Pursuit of perfection

Iowa can’t let win over PSU be its defining moment

Iowa wide receiver Charlie Jones (16) celebrates his touchdown with receiver Keagan Johnson (6) and tight end Sam LaPorta (84) against Penn State in Iowa City. (AP Photo/Matthew Putney)

In 2002, the Iowa football team reeled off nine consecutive victories after a stunning home loss to rival Iowa State. An 11-1 regular season had fans playing the “what-if” game the rest of the way with BCS national championship scenarios — theories I still hear from time to time nearly 20 years later.

Here’s the problem, though: football doesn’t work that way. Yes, Iowa might have gone undefeated. But a win over the Cyclones easily could have been followed by a loss of focus and, consequently, games.

In short, maybe the adversity in Iowa City back then was just what the Hawkeyes needed to galvanize their spirit the rest of the way, and the Orange Bowl berth happened because of that defeat, not in spite of it. The big picture in football is always filled with moving parts.

This leads us into a discussion about the Penn State game. Last Saturday’s win in a Top-5 showdown with the Nittany Lions was undoubtedly seismic. Hawkeyes young and old won’t soon forget the electric atmosphere at Kinnick Stadium, or the fact that it pushed Iowa into its highest national ranking since 1985.

Yet it won’t mean much if the Hawkeyes suddenly stumble as a heavy favorite on Saturday against Purdue. Or in the weeks to come at Wisconsin and Northwestern, at home against Minnesota and Illinois, and in Lincoln on Black Friday to close the regular season on Nov. 26.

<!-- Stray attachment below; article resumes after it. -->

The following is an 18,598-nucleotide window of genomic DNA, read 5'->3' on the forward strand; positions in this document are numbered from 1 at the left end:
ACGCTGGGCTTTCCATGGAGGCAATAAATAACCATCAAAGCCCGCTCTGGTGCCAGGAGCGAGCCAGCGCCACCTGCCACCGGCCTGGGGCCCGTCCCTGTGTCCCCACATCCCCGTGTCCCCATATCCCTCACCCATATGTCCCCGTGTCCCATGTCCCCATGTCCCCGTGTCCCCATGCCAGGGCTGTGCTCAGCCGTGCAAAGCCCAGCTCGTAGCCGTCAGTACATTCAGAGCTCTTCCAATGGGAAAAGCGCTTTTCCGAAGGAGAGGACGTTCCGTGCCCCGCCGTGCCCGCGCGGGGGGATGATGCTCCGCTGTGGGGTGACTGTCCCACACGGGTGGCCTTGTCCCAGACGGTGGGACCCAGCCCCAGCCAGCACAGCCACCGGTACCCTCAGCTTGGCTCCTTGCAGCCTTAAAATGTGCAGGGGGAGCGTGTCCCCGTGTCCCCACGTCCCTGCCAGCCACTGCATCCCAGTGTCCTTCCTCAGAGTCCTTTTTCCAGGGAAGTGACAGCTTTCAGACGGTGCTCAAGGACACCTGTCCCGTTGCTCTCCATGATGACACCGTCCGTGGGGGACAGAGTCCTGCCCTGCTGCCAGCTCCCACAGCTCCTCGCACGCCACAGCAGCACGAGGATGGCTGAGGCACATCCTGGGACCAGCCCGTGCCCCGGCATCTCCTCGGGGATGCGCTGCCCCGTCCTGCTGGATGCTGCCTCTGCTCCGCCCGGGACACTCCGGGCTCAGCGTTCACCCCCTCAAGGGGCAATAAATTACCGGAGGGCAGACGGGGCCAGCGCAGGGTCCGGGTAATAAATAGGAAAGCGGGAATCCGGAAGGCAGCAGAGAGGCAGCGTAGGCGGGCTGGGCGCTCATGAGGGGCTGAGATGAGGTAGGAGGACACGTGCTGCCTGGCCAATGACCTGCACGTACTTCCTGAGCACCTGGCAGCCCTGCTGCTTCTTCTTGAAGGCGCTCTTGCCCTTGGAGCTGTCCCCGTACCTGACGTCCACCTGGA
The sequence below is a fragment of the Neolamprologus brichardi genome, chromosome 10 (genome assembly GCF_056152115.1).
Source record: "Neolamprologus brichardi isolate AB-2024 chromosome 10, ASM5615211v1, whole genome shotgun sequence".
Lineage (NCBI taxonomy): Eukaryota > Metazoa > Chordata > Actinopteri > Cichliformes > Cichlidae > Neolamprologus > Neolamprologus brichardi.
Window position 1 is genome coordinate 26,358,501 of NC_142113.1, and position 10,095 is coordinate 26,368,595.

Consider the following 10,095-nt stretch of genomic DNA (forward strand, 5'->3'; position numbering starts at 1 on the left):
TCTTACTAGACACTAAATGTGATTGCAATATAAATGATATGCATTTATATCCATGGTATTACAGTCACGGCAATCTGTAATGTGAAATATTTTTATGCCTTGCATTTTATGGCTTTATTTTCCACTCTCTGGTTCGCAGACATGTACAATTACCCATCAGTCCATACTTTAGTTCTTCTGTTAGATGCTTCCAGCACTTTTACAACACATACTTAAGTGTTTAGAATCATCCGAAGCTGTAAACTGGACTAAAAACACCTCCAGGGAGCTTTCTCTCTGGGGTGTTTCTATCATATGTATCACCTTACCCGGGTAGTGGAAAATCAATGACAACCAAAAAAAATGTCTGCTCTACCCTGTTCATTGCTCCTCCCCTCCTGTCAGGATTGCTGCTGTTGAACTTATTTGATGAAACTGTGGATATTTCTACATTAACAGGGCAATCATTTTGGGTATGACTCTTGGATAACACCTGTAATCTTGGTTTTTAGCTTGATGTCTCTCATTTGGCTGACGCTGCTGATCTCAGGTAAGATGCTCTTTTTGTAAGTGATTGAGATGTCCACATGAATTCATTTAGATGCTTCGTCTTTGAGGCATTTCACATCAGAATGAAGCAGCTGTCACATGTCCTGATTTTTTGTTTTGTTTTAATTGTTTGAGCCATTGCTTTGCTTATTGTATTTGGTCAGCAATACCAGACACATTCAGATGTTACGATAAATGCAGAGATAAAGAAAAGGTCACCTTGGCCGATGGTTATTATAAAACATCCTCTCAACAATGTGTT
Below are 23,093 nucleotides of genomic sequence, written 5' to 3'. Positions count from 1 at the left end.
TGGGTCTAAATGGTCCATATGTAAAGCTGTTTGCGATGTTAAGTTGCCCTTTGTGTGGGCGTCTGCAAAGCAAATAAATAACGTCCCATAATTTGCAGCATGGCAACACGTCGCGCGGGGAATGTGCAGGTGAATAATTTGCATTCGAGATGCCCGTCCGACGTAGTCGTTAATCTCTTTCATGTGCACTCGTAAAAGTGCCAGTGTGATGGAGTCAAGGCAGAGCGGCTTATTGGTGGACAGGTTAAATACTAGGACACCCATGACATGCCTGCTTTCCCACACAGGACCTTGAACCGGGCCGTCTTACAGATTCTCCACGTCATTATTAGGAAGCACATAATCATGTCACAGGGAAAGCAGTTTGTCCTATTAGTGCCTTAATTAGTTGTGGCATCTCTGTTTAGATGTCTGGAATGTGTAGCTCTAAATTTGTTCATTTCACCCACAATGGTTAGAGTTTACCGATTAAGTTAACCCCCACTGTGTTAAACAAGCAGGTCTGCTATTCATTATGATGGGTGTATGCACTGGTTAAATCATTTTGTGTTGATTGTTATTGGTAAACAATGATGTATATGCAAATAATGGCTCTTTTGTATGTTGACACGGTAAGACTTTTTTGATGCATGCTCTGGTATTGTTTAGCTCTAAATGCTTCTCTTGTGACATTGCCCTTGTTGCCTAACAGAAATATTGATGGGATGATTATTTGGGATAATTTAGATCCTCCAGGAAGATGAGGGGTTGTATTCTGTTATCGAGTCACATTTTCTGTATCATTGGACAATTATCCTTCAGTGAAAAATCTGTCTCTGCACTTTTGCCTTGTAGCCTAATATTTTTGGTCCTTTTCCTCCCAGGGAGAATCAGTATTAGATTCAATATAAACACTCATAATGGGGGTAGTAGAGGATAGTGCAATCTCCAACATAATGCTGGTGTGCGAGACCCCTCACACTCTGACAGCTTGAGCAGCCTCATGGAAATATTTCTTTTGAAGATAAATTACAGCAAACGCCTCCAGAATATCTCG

The Penn State victory simply afforded Iowa the opportunity to continue to dream big in 2021. It was a massive triumph, but it only counts as one — same as this week. Wins and losses are relative to what a team learns about itself and the progress it shows moving forward.

The Hawkeyes have a clear path to the Big Ten’s West Division crown. They’re the best and most complete team in the field, and at the moment, it really isn’t even close. The East — with current Top-10 programs Michigan, Michigan State, Ohio State and Penn State — will continue to beat up on each other and sort itself out accordingly. The last squad standing should be facing the Hawkeyes in Indianapolis on Dec. 4.

Will Iowa still be undefeated and in the national title hunt at that point? Only time will tell. The Hawkeyes are far from a perfect outfit, but they don’t have to be world beaters to put themselves in position for a special finish from here on out. The Penn State triumph helped solidify that opportunity.

There’s a difference between an opportunity and a certainty, though. College football is oftentimes a messy, imperfect sport. Wisconsin and Nebraska won’t go quietly on their home turf. They’re both struggling, which may actually make the Badgers and Cornhuskers more dangerous against Iowa this time around.

Talking heads labeled last Saturday’s game the biggest at Kinnick Stadium since No. 1 Iowa defeated second-ranked Michigan on a last-second field goal in 1985. If the Hawks stumble down the stretch, though, the victory over the Nittany Lions may only be remembered as a special moment instead of the springboard to a truly iconic season.

The win was fun while it lasted. Iowa did something about it. Now it’s up to the Hawkeyes to do something with it.

Eric Pratt is Sports Editor at The Messenger. Contact him via email at sports@messengernews.net, or on Twitter @ByEricPratt


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